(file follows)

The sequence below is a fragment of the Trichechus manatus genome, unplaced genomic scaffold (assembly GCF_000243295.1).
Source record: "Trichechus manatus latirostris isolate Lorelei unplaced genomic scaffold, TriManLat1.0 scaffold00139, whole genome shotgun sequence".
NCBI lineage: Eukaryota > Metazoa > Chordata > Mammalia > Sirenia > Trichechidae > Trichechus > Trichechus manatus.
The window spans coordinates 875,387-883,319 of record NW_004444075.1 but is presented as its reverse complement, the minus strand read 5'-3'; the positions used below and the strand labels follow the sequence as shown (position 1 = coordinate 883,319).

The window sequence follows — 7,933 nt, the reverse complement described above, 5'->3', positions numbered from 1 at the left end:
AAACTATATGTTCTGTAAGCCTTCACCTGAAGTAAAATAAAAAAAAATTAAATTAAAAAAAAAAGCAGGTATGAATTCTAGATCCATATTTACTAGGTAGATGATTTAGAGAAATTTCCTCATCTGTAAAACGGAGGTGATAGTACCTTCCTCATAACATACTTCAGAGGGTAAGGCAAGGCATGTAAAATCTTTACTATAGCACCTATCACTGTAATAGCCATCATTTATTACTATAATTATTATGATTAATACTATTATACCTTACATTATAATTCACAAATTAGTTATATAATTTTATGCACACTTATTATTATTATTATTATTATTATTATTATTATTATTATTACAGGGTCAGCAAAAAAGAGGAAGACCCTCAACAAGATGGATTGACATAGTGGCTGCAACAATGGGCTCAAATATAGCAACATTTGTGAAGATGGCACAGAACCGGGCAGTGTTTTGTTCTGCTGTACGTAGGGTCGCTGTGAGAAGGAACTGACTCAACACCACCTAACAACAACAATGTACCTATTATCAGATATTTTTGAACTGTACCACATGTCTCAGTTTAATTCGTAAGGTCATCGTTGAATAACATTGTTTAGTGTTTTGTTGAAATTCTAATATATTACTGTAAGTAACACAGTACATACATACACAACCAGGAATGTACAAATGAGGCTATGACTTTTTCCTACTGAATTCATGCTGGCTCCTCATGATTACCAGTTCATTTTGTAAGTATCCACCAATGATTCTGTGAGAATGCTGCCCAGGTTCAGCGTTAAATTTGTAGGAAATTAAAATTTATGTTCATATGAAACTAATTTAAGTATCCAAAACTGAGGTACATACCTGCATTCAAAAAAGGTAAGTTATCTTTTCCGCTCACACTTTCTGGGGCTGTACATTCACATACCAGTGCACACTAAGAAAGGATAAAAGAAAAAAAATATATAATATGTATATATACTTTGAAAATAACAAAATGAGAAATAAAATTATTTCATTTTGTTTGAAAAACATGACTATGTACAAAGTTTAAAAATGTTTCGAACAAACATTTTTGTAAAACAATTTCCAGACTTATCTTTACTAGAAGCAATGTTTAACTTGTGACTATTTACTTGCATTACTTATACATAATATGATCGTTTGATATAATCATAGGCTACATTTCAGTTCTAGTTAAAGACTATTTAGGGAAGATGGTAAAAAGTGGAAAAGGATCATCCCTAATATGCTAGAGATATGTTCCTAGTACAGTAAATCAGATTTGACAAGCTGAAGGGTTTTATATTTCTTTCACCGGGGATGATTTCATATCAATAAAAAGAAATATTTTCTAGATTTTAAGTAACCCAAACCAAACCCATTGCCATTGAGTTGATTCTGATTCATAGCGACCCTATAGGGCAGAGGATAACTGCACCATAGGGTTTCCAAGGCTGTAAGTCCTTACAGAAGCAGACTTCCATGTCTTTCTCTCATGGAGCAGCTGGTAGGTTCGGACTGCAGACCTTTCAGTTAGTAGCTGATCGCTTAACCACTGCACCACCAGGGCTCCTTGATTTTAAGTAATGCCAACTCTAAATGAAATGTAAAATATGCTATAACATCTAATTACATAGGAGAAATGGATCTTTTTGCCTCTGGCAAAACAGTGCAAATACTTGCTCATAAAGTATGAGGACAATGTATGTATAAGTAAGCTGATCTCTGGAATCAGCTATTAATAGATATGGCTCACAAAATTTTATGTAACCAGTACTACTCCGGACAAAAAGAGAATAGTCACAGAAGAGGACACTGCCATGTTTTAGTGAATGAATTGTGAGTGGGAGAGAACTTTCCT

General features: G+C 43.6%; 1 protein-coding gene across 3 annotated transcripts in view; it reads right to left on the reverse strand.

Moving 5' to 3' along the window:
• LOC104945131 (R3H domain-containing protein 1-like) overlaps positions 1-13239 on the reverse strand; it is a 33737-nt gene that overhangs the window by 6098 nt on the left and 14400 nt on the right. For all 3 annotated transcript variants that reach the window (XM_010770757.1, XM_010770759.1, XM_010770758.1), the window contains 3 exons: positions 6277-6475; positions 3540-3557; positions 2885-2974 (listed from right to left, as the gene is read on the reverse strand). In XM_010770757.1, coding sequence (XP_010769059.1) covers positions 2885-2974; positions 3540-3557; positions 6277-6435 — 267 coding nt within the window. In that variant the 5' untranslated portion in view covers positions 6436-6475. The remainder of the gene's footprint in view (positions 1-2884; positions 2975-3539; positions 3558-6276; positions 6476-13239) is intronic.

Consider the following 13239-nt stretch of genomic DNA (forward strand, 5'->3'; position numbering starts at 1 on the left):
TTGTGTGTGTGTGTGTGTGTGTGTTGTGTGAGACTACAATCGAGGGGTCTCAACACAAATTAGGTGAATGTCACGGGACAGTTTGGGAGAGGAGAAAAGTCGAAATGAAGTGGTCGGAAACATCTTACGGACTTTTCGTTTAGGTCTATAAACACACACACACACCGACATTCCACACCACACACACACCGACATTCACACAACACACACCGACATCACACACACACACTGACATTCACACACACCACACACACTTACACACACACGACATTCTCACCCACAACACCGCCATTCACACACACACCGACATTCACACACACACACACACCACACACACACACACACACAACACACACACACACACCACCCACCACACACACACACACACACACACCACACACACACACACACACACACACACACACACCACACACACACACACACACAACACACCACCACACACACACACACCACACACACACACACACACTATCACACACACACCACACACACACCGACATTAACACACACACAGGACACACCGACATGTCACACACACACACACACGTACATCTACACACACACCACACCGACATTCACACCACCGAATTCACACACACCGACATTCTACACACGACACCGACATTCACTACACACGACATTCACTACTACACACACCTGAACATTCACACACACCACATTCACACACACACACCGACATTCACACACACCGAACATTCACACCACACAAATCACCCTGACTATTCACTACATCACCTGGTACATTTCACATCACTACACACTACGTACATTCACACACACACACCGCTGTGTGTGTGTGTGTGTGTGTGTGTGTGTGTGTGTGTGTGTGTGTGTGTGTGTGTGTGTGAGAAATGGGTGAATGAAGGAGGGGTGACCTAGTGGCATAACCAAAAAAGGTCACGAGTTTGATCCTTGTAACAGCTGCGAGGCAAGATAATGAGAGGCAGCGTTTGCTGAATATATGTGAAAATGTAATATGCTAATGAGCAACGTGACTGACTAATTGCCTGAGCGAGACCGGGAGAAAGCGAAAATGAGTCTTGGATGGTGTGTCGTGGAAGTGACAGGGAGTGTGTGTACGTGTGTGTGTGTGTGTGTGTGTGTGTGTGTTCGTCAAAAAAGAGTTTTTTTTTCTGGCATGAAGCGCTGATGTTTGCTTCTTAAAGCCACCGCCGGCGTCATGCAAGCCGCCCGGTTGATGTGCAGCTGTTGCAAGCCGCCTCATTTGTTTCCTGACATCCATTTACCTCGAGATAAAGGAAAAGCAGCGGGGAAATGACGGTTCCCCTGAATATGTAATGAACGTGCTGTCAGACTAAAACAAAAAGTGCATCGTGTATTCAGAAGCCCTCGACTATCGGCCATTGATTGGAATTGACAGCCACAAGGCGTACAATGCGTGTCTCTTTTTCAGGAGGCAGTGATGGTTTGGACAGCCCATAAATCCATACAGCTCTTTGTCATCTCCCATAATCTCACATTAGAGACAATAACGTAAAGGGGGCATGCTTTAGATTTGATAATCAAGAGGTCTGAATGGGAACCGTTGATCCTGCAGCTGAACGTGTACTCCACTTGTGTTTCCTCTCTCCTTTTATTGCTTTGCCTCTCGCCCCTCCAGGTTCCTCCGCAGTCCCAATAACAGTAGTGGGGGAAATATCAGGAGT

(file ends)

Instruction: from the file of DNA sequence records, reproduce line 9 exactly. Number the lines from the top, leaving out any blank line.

• LOC104945131 (R3H domain-containing protein 1-like) overlaps positions 1-13239 on the reverse strand; it is a 33737-nt gene that overhangs the window by 6098 nt on the left and 14400 nt on the right. For all 3 annotated transcript variants that reach the window (XM_010770757.1, XM_010770759.1, XM_010770758.1), the window contains 3 exons: positions 6277-6475; positions 3540-3557; positions 2885-2974 (listed from right to left, as the gene is read on the reverse strand). In XM_010770757.1, coding sequence (XP_010769059.1) covers positions 2885-2974; positions 3540-3557; positions 6277-6435 — 267 coding nt within the window. In that variant the 5' untranslated portion in view covers positions 6436-6475. The remainder of the gene's footprint in view (positions 1-2884; positions 2975-3539; positions 3558-6276; positions 6476-13239) is intronic.